(Reuters) – The European Union has targeted magnesium as a priority critical mineral to reduce dependence on China and three companies are preparing to produce it in Europe for the first time since 2001.
Below are facts about magnesium and the three potential projects.
Magnesium is a very light, lustrous gray metal that provides strength as an ingredient in aluminum and steel alloys used in aluminum cans, car wheels, and airplane wings.
The mineral is abundant in the earth’s crust and can also be produced from seawater, but smelting is more complicated and very energy intensive.
China dominates production, accounting for 88% of global supply. The other producers are Brazil, Russia and the United States.
Europe accounts for around 20% of global magnesium demand, or around 200,000 tonnes per year, but the last European magnesium production sites – in Norway and France – closed in 2001.
Magnesium prices in China hit record highs last year and are still double the level seen 12 months ago.
The EU-funded organization EIT Raw Materials has identified three potential projects that could enable a restart of magnesium production in Europe, two in Romania and one in Bosnia.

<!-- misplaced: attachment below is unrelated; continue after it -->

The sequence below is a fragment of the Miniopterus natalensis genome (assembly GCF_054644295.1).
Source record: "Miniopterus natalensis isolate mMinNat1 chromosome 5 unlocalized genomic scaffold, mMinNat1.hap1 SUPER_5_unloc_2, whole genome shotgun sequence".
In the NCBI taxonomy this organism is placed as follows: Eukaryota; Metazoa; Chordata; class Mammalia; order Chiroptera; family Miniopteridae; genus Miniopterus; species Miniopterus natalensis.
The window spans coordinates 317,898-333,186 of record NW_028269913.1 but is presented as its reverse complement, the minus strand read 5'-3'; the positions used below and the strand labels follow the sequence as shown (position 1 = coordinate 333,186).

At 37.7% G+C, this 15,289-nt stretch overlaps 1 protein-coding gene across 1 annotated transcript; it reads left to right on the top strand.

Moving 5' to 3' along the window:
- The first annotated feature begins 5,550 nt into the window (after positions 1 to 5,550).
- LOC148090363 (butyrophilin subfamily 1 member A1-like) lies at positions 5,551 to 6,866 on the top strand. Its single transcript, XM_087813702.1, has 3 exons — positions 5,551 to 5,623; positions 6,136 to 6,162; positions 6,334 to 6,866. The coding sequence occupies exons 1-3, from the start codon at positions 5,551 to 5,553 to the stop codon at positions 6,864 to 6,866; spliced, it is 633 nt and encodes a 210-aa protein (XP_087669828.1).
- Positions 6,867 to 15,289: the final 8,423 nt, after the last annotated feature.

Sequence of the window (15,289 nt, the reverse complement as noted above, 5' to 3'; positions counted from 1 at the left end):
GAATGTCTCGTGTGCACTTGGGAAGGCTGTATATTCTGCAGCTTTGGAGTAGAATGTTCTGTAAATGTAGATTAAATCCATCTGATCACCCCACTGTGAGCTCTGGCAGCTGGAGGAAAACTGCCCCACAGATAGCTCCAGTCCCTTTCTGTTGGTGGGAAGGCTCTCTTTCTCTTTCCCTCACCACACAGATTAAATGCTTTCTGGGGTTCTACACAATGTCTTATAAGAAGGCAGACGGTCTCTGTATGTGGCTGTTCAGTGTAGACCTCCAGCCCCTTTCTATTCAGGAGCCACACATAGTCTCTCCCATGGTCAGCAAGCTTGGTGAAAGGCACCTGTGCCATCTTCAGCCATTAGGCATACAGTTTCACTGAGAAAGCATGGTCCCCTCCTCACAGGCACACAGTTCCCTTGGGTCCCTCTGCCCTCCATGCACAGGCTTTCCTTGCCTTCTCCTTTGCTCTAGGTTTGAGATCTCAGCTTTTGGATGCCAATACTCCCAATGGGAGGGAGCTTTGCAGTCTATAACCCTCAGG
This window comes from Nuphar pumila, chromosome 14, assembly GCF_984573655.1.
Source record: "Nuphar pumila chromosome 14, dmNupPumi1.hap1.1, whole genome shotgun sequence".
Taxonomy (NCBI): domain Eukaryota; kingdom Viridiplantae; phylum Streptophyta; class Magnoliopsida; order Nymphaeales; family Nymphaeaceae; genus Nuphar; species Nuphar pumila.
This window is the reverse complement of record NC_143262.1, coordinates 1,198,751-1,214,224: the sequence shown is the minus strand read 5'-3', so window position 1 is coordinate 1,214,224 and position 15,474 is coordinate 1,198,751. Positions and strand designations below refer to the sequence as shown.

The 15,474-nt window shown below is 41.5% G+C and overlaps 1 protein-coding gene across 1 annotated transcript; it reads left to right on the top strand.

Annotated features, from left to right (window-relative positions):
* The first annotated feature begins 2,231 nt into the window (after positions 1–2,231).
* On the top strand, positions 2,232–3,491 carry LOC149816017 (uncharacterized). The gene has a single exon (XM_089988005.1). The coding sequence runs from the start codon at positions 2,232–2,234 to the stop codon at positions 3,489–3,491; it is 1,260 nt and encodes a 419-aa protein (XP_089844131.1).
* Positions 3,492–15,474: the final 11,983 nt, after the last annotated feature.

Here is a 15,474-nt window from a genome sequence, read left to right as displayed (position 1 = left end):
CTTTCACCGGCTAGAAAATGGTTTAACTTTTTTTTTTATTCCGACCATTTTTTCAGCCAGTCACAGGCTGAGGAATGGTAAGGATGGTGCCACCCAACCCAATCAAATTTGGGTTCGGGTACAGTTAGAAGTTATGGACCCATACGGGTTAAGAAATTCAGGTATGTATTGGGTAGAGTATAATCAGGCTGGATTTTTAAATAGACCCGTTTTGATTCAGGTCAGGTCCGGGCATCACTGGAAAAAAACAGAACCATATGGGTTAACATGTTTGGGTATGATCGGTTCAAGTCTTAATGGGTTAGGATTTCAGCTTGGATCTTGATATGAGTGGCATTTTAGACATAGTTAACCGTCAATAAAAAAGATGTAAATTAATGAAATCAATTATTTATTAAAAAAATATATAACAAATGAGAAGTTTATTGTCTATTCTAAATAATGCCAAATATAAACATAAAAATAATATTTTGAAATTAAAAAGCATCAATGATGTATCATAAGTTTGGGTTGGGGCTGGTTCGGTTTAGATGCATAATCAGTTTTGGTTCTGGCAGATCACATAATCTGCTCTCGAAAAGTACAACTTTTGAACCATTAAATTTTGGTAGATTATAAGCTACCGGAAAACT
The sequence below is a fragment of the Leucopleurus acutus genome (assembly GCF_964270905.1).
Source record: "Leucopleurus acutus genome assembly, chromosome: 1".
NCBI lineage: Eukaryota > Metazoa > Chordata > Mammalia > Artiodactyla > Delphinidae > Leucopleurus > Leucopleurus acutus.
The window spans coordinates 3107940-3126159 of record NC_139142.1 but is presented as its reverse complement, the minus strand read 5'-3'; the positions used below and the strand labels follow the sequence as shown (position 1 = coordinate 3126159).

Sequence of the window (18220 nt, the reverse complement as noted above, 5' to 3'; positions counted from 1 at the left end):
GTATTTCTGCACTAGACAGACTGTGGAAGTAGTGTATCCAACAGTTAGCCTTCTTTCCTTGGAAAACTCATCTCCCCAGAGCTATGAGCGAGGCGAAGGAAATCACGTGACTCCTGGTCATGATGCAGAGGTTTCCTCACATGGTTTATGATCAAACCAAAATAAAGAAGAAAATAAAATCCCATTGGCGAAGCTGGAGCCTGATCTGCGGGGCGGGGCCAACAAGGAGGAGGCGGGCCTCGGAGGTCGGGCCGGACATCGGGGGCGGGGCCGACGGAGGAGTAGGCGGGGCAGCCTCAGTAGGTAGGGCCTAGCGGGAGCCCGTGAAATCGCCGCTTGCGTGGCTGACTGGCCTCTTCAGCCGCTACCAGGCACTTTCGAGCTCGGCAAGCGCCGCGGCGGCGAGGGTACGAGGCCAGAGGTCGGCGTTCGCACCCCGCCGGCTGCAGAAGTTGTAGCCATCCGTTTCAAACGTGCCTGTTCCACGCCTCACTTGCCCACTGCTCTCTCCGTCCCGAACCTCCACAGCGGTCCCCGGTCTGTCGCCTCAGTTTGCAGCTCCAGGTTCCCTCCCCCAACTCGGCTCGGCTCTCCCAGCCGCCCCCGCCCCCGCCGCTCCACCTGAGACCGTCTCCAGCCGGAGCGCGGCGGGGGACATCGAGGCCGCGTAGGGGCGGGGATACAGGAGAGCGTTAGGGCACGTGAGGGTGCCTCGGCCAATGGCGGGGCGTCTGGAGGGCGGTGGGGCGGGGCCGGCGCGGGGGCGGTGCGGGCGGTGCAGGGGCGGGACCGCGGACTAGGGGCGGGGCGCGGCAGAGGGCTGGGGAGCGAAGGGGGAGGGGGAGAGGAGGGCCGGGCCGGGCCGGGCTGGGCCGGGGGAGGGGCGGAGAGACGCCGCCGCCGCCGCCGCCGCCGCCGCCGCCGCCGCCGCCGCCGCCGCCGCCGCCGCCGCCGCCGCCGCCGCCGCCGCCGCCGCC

GREEN MAGNESIUM https://www.verdemg.com
Verde is working on the revitalization of an old mine in western Romania and plans to build an integrated processing plant. The company, backed by private equity group Amerocap, is applying for a mining license from the government and hopes to start production in 2025.
“Verde Magnesium aims to offer a steady supply of processed magnesium from Romania amounting to around 30,000 tonnes per year – or 15% of EU demand – by 2030,” said Chairman Bernd Martens. .
The company aims to process waste from a former state-owned chemical site in central Romania to extract magnesium and other minerals. The company did not respond to inquiries, but EIT Raw Materials said the company was conducting feasibility studies for operations that could produce 22,000 tonnes of magnesium per year.
Project owners declined to be identified, but EIT Raw Materials said the company plans to build a mine and processing facility that could initially produce 15,000 tonnes of magnesium per year, with potential to expand to 50,000 tons.
(Reporting by Eric Onstad; editing by Barbara Lewis)